by Rob Arndt
by Rob Arndt
The original propulsion units slated for the Schriever Flugkreisel were to be five BMW 003 jet engines with three units arranged on the disc rotor and two units on each side of the disc underbody. However, as BMW learned of Schriever’s original design the company started internal development of its own smaller-scale versions of the new “disc-fan” technology.
BMW Flügelrad I V-1
Art by Justo Miranda
Work began in 1943 with the BMW Flügelrad I V-1 (Versuchs or prototype 1) which was painted matte aluminum and performed its first flight tests at the Czech aerodrome at Prag-Kbley between August and September of that year. It left the hanger by its own means after which the rotor began to spin under the power of the Strahlrohr (Jet Pipe) deflector. Lifting to 1 meter and flying for 300 meters before making a hard landing. During static testing the prototype was surrounded by concrete blocks to prevent the test pilot in the unfortunate event of a disc blade breaking.
In general appearance the Flügelrad lay-out was of a central body housing a single pilot covered by a hemispheric dome surrounded by a disc blade rotor of 6 meters with a lower body housing a BMW 003 jet engine, fuel tanks, a Strahlrohr deflector and fixed landing gear of four legs fitted with wheels but no brakes nor shock absorbers. Flight was achieved by jet exhaust deflection into the 16 variable-pitch disc blades with hydo-pneumatic actuators.
BMW Flügelrad I V-2 minus tail rudder and painted yellow
Art by Richard Lewis Mendes
The first design was very crude so work proceeded on the second prototype designated BMW Flügelrad I V-2 in 1944. This time, the cockpit was enlarged to house two pilots and serve as a support for the addition of an aerodynamic rudder for better control. The fixed landing gear was replaced with a more practical semi-retractable one. Rotor diameter increased to 8 meters but kept the 16 disc blades. This machine was painted yellow and performed its first flight tests in late autumn 1944 at the Neubiberg Aerodrome near BMW’s Munich facility. Severe stability problems plagued the machine and the rudder proved useless.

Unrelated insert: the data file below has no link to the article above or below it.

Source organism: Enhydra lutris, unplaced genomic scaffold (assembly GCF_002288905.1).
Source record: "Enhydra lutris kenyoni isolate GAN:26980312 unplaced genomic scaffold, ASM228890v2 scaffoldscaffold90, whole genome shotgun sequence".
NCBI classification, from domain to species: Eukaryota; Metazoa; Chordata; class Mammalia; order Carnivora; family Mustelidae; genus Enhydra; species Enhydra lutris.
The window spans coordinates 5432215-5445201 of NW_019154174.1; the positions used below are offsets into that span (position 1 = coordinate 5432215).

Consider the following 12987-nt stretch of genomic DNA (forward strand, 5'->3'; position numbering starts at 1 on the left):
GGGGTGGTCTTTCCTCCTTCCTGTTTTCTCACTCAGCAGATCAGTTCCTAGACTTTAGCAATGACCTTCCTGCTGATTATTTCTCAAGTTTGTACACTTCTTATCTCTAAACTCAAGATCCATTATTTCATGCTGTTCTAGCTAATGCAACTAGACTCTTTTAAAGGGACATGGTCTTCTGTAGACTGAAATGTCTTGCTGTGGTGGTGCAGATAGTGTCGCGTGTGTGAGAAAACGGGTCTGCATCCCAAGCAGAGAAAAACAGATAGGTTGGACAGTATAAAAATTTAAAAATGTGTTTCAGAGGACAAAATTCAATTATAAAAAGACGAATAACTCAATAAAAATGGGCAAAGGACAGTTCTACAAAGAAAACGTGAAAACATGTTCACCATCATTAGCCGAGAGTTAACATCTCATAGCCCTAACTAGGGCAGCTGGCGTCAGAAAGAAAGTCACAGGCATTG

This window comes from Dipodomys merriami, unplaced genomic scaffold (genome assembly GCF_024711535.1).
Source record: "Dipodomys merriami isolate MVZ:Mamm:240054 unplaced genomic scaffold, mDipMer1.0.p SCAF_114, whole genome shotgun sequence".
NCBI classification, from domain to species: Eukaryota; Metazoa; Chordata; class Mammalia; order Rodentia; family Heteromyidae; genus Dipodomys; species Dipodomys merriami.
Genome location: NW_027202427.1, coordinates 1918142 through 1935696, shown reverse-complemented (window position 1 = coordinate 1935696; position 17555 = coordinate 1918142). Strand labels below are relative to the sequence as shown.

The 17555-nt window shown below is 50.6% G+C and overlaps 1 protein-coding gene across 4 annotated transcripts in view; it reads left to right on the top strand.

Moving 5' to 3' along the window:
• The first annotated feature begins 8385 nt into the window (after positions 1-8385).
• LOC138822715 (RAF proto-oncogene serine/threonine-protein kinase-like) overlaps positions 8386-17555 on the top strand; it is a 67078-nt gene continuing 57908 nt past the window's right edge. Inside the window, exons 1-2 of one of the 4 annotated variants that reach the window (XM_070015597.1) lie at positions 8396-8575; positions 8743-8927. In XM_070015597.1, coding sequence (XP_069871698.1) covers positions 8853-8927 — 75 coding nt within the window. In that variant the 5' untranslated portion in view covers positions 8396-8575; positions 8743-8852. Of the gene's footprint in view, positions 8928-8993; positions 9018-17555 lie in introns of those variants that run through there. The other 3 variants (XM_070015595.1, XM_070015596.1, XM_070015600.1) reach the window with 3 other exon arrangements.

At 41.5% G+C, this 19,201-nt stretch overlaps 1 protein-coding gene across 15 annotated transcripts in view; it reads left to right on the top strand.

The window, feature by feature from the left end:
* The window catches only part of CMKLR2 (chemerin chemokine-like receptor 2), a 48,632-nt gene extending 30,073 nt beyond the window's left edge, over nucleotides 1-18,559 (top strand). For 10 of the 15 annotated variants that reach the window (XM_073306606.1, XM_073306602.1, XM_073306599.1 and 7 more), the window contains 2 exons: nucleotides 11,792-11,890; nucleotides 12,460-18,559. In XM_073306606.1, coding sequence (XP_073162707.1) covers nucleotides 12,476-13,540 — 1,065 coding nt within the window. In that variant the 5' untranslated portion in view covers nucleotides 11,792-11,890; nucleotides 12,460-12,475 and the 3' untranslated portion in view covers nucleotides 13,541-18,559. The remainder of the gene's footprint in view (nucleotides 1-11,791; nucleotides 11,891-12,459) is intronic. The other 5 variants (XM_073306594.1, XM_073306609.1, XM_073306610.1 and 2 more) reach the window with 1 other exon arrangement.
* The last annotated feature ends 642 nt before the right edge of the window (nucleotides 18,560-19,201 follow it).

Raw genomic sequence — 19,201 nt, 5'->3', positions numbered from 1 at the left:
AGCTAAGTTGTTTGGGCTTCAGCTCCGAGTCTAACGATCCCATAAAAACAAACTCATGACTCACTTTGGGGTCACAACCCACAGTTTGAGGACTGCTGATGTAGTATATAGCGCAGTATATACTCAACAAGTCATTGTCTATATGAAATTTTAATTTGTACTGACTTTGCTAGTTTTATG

Possible constructed BMW Flügelrad II V-2 in flight, April 1945 - powered by underbody
BMW 003 turbojets
Not to be deterred, BMW built another prototype designated BMW Flügelrad II V-1 in 1945 which kept the same body but discarded the failed rudder. The disc rotor was enlarged to 12.6 meters. The first test flight was again performed at Prag-Kbley in February 1945 with another jump at low altitude but without the ability to actually fly.
Meanwhile in 1945, another BMW Flügelrad prototype was under construction and may have possibly flown during April 1945. This was the BMW Flügelrad II V-2 which was powered by two BMW 003 jet engines located in the lower body side-by-side. The cockpit was enlarged for a crew of four and rotor diameter increased to 14.4 meters with 24 disc blades.
BMW Flügelrad III stratospheric recon disc
Art by Justo Miranda
A further BMW Flügelrad II V-3 was in the model phase and differed from the V-2 version in having 21 disc blades.
The final model, the BMW Flügelrad III was in the design phase and would have been the anticipated production model - a huge stratospheric reconnaissance aircraft powered by two BMW 018 jet engines each with twin Strahlrohrs, one engine mounted over the other in an upper and lower body. The upper and lower body would accommodate 6 crew, an enlarged 24 meter rotor with 32 disc blades, fully retractable tall gear, and room for an impressive array of cameras including infrared types.
Nevertheless, all work ceased on the Flügelrad development programs in the Russian advance. All prototypes and documentation was ordered destroyed by the SS.
As Schriever’s own failed Flugkreisel was also testing at the Prag-Kbley facility it too probably was destroyed. This machine was distinct from the Flügelrads by both its greater size, different configuration, and the tremendous roar of its five kerosene-burning jets that no Flügelrad possessed. Furthermore, Schriever’s Flugkreisel could actually fly while most of the Flügelrads could just barely hop or were tethered.
In its February 1989 issue, the German magazine Flugzeug published the following report made by a German aviation official who, allegedly, been the protagonist of the astonishing sighting involving a "flying saucer" at the Prag-Gbell (formerly Praha-Kbely) aerodrome in 1943. The controversial report follows:
In the top diagram the hangar which was the site of the research is marked as number 2.
The same hangar is indicated in the picture below with an arrow
Flügelrad I V-1
Flügelrad I V-2
Photos courtesy of Allen B. Ury